Have you ever tried to sleep with your neighbors lights shining right in your RV window? That’s never any fun and inconsiderate of other campers. Don’t be “that guy!” Purchase a simple outdoor timer and you won’t have to remember to turn off your outside lights and won’t disturb those around you.
Book lights are a great option for bunk lighting. You can read a book and relax without bothering anyone else in the RV. There are numerous types to choose from including plug in and battery powered options.
Enjoy those long winter nights. With these items there’s no need to feel afraid of the dark.
Yes, it’s true. There’s a town (and a fort) called Christmas! Read all about it at http://www.nbbd.com/godo/FortChristmas/
Fort Christmas is located in Christmas, Florida just off State Road 50, twenty miles east of Orlando enroute to Kennedy Space Center, Merritt Island National Wildlife Refuge, and Canaveral National Seashore in Titusville.
On December 25, 1837, a force of 2,000 U.S. Army Soldiers and Alabama Volunteers arrived near this spot to construct a fort which was aptly named, Fort Christmas. This fort was only one of over 200 forts built during the Second Seminole Indian War, 1835 – 1842. The fort houses exhibits and a video presentation on the Seminole Indian Wars.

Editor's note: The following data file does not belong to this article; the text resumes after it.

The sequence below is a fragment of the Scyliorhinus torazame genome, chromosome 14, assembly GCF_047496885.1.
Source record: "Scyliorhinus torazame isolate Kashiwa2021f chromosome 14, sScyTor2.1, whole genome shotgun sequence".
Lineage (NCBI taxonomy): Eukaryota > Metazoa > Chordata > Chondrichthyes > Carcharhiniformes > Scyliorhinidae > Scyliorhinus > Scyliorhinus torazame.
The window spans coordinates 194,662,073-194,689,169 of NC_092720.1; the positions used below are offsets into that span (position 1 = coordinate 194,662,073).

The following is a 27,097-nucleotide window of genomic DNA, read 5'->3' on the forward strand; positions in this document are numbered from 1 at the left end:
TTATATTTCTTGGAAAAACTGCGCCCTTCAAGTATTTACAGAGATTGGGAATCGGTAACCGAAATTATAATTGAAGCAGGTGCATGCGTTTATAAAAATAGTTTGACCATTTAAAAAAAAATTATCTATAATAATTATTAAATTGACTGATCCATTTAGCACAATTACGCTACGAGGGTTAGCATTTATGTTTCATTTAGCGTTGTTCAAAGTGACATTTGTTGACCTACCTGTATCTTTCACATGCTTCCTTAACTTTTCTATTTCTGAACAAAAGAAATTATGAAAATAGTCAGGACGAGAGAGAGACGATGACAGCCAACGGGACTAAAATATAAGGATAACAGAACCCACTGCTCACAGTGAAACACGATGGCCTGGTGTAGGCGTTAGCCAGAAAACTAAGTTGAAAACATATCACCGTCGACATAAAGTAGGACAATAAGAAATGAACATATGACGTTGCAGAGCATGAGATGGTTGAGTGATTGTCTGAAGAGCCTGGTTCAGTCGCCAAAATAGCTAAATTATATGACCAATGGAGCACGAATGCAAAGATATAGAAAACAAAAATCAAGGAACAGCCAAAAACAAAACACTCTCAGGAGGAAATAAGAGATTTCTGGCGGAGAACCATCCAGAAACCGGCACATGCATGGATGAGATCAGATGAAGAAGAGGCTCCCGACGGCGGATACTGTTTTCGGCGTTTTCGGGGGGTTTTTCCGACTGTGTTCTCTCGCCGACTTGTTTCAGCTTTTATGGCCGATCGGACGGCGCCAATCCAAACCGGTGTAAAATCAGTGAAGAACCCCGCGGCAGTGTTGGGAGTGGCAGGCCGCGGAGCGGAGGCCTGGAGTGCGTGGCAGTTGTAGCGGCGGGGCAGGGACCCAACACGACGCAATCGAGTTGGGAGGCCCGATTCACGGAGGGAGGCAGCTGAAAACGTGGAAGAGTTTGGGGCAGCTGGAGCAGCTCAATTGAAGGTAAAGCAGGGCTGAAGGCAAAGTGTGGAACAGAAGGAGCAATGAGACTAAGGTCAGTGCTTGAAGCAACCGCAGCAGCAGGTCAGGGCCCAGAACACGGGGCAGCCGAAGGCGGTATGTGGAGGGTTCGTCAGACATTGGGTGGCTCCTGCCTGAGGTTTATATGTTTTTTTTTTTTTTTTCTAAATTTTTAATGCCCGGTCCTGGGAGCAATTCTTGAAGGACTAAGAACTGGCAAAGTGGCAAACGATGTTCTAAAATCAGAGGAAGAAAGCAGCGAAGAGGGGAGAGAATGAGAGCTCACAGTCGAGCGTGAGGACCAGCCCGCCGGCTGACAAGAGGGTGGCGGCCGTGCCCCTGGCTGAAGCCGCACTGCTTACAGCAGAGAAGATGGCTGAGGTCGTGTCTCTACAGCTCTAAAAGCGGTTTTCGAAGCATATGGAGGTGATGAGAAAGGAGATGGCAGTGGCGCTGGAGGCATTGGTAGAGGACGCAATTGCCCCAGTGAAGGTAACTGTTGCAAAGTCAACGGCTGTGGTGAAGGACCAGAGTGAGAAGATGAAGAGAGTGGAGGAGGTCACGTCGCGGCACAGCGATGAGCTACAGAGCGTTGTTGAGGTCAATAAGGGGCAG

Visit the full size replica of Fort Christmas. Seven restored historical homes preserve the ‘Cracker’ architecture of East Orange County. The houses are interpreted to show pioneer life from the 1870s through the 1930s. Key themes are homesteading, cattle, citrus, hunting, fishing and trapping. The Fort Christmas Historical Society and Orange County Parks and Recreation Division.
The Park has three picnic pavilions two of which seat 100 people and one which seats 50 people. Each pavilion has a large barbeque grill, electrical outlets and water hose. For pavilion rental please call. There is a playground with swings, slide, a fort looking jungle gym, and an area for small children. There is a basketball court, tennis court and a small baseball field.
Whether motivated by environmental impact concerns, embracing the minimalist lifestyle, or just because of nostalgia, everyone’s getting in on the renovated RV/Bus craze! Most of us have known for some time, however, how fabulous the RV lifestyle is, but now that the whole world is realizing it, that’s not a bad thing!
Recreational vehicles (RVs) are synonymous with road trips and summer. Whether you’re taking a cross country drive in a giant motorhome with all the amenities of a real house, or camping out in a renovated van, these vehicles epitomize freedom and travel — and they’re getting more and more popular.
Today, RVs — be they trailers or converted vans — have seen a resurgence in popularity based on nostalgia. You can even stay in a renovated Airstream trailer via Airbnb.
Keep reading for a look into how RVs have changed over the years.